For the first bend of this unit, instead of using an actual text, we watched the Panyee Football Club Video and used that as our "piece of literature". Although I think it was a bit confusing for them that we used a video in the first bend and then used text in the second bend, I do think that this was a nice way to start the unit because they didn't mind watching, re-watching, and analyzing bits of the video over and over again. 

After watching the video a few times, I asked them to look for common themes, lessons, character traits, etc... I emphasized that one way to come up with a claim is to pinpoint something in the text/video that you have seen before and we discussed how the characters worked hard like the characters in many different stories and movies, how people didn't believe in them at first which we see in a lot of stories, etc... Below is a list of all of the claims that we came up with:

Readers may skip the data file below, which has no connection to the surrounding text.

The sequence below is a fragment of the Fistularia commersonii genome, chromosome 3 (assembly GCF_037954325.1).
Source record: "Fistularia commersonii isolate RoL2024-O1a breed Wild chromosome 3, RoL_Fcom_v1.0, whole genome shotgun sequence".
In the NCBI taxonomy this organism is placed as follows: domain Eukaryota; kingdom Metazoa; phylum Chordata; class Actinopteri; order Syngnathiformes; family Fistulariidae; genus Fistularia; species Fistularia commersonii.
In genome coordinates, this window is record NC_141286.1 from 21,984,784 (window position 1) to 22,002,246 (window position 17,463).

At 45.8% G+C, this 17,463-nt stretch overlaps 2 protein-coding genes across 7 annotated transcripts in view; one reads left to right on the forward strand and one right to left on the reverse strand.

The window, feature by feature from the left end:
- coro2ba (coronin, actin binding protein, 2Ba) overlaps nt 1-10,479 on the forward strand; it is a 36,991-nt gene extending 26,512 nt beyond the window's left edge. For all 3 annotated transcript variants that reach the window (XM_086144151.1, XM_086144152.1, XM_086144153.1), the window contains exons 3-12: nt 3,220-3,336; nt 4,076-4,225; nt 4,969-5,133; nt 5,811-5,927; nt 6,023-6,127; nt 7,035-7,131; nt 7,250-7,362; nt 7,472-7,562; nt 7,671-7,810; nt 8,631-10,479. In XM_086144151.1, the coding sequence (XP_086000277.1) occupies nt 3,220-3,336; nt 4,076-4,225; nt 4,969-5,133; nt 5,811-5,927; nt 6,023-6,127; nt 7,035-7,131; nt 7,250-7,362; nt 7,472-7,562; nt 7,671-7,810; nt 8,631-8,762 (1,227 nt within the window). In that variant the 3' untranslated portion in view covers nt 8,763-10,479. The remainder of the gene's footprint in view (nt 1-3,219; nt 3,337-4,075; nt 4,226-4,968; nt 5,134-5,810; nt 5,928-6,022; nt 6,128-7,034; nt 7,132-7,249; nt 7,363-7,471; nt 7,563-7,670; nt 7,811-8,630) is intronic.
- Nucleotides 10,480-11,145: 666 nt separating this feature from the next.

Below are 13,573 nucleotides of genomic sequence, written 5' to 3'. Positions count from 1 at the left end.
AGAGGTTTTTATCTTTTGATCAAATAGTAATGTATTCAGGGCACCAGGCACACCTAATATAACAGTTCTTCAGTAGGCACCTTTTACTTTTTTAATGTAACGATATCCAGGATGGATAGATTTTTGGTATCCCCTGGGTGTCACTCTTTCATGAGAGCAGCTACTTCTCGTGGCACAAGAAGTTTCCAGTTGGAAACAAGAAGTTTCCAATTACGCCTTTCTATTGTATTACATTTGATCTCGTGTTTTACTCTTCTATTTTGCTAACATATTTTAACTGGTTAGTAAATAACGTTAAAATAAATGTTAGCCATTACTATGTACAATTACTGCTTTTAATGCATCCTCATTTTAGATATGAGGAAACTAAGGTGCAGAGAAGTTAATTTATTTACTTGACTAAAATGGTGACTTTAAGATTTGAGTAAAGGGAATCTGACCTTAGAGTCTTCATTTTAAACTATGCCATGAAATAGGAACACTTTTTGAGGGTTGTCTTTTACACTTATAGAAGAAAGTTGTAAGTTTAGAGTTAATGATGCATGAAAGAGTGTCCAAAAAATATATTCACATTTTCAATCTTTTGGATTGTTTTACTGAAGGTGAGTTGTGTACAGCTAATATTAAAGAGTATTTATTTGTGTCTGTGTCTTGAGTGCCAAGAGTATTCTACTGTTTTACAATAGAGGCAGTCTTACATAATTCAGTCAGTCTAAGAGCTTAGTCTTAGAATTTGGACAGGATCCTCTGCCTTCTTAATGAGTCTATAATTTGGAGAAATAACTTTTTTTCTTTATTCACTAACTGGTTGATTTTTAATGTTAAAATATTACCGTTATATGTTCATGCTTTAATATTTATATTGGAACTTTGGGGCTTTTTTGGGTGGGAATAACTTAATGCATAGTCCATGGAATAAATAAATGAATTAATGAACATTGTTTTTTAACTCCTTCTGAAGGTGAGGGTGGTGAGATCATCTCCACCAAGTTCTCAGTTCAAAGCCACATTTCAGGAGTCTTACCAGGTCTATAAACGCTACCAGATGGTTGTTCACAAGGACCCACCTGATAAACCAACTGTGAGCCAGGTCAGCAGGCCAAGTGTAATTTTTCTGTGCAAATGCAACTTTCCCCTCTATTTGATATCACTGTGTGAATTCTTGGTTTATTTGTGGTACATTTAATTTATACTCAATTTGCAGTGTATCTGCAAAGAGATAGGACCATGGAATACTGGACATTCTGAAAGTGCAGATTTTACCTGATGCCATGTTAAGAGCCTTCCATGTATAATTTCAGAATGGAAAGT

After that, I had them pick a few claims and try out writing a thesis statement/lead/introduction (I'm trying to use all three terms so they know that they all mean the same thing). We used the graphic organizer below to do this and when students felt that they had one claim that they could write a strong thesis statement for, they chose that as the one that they would use to write the rest of their essay.

Once we all had our claims and thesis statements ready to go, we worked on collecting evidence from the video in order to create strong body paragraphs.